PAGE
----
Measuring things is a part of everyday life. We do health screenings to determine how healthy we are, with the results being used by a physician to recommend lifestyle changes or to alter prescriptions. We evaluate how well players handle themselves in a game and then make adjustments at the next practice. Teachers use homework assignments, projects and exams to evaluate whether students are learning the course material. We monitor gas mileage with our vehicles for indications of inefficiency, which will result in a visit to the mechanic to improve vehicle performance. This process – planning, evaluating, adjusting – is called assessment.
Assessment is not about making reports, sending reports, or accumulating reports, but rather the evaluation of our effectiveness according to our purpose and goals. Some questions to be asked: Are students really learning what we say they should? Are the degree programs really preparing students for their fields? Are the service units of the university really providing appropriate support for the students and the rest of the university community?
Additional questions naturally follow: How do we know? What do we use to measure effectiveness? What do the results mean? What changes need to be made to reflect those results and meanings?
The reality is that ALL OF US ALREADY DO ASSESSMENT ALL THE TIME, particularly on a personal level. For the university, however, we must go beyond ourselves and assess at the course level, program level (degrees) and unit level (services). This is not the domain of only administrators; all of us must be involved in assessment at these levels, since we are all partners in providing a quality education for our students.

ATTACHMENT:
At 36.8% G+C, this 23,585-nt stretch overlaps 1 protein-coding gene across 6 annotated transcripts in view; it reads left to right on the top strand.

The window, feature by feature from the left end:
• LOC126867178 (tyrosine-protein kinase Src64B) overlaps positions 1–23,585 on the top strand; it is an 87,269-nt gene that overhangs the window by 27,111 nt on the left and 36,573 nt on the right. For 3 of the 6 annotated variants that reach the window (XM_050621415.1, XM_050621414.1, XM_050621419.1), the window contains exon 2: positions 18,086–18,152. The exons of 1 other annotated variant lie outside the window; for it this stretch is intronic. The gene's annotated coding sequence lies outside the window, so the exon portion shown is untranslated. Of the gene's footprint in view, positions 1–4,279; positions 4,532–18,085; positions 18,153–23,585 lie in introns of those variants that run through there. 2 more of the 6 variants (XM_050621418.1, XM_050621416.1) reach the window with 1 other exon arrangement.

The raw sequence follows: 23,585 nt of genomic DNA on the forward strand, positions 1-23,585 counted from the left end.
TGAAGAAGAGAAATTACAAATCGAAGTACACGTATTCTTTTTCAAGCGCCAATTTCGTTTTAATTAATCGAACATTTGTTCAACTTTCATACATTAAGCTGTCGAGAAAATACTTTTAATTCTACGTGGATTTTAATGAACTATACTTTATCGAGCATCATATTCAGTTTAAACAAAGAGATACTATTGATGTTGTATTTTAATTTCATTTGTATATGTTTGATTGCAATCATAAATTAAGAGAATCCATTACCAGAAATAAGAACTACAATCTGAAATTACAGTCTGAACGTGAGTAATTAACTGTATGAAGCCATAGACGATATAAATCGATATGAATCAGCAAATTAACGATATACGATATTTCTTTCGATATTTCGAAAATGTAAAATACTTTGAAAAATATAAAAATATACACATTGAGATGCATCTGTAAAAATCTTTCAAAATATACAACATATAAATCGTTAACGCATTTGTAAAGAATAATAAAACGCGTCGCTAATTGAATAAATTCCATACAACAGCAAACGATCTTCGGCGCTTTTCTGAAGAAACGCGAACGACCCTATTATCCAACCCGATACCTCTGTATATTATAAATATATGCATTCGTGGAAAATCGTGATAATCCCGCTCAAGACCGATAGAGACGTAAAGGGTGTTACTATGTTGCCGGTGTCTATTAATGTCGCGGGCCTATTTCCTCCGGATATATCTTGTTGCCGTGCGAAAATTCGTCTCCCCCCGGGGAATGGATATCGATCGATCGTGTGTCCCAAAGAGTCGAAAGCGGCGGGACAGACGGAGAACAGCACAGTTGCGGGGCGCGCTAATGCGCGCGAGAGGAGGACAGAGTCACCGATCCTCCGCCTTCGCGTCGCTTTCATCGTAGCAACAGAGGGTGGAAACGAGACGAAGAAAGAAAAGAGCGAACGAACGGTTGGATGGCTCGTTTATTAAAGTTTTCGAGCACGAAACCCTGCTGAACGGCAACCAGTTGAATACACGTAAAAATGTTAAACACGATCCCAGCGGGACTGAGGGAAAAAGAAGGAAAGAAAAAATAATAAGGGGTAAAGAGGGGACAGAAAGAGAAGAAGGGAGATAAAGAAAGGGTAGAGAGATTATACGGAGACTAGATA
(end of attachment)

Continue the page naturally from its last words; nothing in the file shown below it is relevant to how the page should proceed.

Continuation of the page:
Each academic and service unit determines its own assessment details, which varies greatly across campus. The questions, concerns, goals, measurement tools and evaluations need to be useful, relevant and meaningful to the unit. Assessment is not about creating paperwork or compliance to an administrative directive – it is about making improvements in what we do.
So, here are the three P’s of assessment: PRACTICAL, PARTICULAR and PURPOSEFUL. Remember these words when assessing your courses, programs and services!
You are not alone -- the Testing and Outcomes Assessment Office provides helpful support and guidance, and the University Assessment Committee exists to lead and support university-wide efforts. We are here to help, to consult and to encourage you in improving and refining your assessment process. Please contact me or the Testing Office if you have questions or concerns.
Dr. Scott Carrell, on behalf of the University Assessment Committee
Questions or comments relating to the University Assessment Committee should be directed to:
Dr. Forrest Smith, Chair